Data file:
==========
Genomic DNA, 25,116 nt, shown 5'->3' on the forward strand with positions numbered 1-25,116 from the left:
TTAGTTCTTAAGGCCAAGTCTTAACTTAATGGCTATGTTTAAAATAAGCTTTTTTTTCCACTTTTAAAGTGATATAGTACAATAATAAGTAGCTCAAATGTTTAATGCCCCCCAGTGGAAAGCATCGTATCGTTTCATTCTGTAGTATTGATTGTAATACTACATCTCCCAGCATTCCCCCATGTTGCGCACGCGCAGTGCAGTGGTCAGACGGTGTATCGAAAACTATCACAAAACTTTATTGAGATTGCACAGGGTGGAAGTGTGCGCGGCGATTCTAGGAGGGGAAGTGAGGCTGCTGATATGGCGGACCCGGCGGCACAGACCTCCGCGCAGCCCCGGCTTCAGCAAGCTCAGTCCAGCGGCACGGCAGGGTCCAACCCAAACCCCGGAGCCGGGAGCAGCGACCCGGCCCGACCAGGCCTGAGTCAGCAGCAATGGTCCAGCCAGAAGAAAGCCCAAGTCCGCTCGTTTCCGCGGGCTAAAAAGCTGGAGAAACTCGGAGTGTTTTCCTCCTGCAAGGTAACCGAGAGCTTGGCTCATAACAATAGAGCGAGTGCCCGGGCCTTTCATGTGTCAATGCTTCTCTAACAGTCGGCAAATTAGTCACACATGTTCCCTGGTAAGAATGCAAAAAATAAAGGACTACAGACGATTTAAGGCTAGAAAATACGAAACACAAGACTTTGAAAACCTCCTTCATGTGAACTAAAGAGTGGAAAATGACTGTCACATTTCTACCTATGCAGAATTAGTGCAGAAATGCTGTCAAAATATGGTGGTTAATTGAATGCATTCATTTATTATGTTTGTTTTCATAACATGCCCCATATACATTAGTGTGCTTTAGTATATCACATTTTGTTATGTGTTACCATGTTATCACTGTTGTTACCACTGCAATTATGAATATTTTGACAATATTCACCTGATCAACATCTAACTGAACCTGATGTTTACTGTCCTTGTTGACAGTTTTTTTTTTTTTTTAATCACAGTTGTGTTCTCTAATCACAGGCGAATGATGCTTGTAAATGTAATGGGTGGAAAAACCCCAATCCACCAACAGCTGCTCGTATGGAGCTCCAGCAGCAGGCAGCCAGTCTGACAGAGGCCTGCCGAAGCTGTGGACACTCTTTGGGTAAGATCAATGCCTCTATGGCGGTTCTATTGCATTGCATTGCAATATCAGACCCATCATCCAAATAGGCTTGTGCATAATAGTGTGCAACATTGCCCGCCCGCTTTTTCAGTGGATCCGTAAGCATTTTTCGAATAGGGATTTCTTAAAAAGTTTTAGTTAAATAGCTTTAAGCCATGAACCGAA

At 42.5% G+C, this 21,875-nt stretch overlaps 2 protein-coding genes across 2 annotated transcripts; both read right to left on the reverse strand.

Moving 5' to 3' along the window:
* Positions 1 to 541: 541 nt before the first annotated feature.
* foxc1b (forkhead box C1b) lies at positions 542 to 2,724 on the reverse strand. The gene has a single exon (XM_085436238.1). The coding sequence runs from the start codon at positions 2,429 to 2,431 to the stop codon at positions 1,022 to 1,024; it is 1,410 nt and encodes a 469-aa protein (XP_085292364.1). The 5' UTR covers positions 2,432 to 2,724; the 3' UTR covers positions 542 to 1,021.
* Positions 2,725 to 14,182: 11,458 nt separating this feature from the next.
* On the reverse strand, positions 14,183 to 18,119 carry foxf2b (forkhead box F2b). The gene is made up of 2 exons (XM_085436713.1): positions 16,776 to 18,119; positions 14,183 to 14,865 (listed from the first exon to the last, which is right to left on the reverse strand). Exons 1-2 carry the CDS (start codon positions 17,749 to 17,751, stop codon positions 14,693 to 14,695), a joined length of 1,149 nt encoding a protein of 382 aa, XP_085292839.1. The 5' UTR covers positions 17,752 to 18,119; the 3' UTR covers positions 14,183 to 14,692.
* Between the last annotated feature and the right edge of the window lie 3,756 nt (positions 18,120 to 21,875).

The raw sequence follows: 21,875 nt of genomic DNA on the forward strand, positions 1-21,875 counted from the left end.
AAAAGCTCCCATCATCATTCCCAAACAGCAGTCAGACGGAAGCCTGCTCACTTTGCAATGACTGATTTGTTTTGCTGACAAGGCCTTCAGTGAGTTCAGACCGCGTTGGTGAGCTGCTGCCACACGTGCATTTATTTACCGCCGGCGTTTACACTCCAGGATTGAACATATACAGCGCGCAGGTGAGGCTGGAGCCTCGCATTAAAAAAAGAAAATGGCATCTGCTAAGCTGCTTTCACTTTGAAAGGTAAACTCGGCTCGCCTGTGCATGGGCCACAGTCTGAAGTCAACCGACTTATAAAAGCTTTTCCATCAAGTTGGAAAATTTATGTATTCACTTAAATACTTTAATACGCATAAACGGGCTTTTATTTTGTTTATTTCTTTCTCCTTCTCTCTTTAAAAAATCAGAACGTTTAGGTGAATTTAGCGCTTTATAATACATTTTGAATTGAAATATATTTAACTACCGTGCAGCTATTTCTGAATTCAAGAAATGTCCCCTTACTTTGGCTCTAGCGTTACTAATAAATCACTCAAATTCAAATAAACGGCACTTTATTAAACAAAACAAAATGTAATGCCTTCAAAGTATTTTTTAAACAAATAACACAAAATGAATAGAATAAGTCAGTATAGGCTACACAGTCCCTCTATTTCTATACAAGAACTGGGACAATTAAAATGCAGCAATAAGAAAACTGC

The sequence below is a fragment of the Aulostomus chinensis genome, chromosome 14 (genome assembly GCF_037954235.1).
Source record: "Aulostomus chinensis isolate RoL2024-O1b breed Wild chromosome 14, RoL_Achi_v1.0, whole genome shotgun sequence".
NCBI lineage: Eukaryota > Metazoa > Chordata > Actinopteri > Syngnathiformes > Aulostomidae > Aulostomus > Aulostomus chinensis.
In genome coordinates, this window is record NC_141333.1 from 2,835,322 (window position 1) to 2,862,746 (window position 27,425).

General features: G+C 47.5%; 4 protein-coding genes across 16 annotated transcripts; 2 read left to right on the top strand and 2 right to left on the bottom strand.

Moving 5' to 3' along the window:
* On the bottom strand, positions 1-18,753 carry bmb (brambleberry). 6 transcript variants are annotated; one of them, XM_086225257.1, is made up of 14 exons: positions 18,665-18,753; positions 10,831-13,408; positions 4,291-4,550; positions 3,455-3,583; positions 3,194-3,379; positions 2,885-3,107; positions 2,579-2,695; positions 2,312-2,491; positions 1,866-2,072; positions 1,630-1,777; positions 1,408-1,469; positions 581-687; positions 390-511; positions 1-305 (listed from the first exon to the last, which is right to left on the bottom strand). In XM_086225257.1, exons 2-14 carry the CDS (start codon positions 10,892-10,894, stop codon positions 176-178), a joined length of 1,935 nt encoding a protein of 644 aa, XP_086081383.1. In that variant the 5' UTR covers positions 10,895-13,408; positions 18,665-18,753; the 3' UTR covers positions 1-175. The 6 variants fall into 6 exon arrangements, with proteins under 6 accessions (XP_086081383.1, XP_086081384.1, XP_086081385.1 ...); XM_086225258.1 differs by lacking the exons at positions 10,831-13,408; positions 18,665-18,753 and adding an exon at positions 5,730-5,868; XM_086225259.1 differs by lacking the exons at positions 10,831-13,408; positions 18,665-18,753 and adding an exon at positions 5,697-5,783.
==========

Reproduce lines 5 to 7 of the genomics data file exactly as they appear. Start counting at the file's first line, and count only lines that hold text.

* Positions 1 to 541: 541 nt before the first annotated feature.
* foxc1b (forkhead box C1b) lies at positions 542 to 2,724 on the reverse strand. The gene has a single exon (XM_085436238.1). The coding sequence runs from the start codon at positions 2,429 to 2,431 to the stop codon at positions 1,022 to 1,024; it is 1,410 nt and encodes a 469-aa protein (XP_085292364.1). The 5' UTR covers positions 2,432 to 2,724; the 3' UTR covers positions 542 to 1,021.
* Positions 2,725 to 14,182: 11,458 nt separating this feature from the next.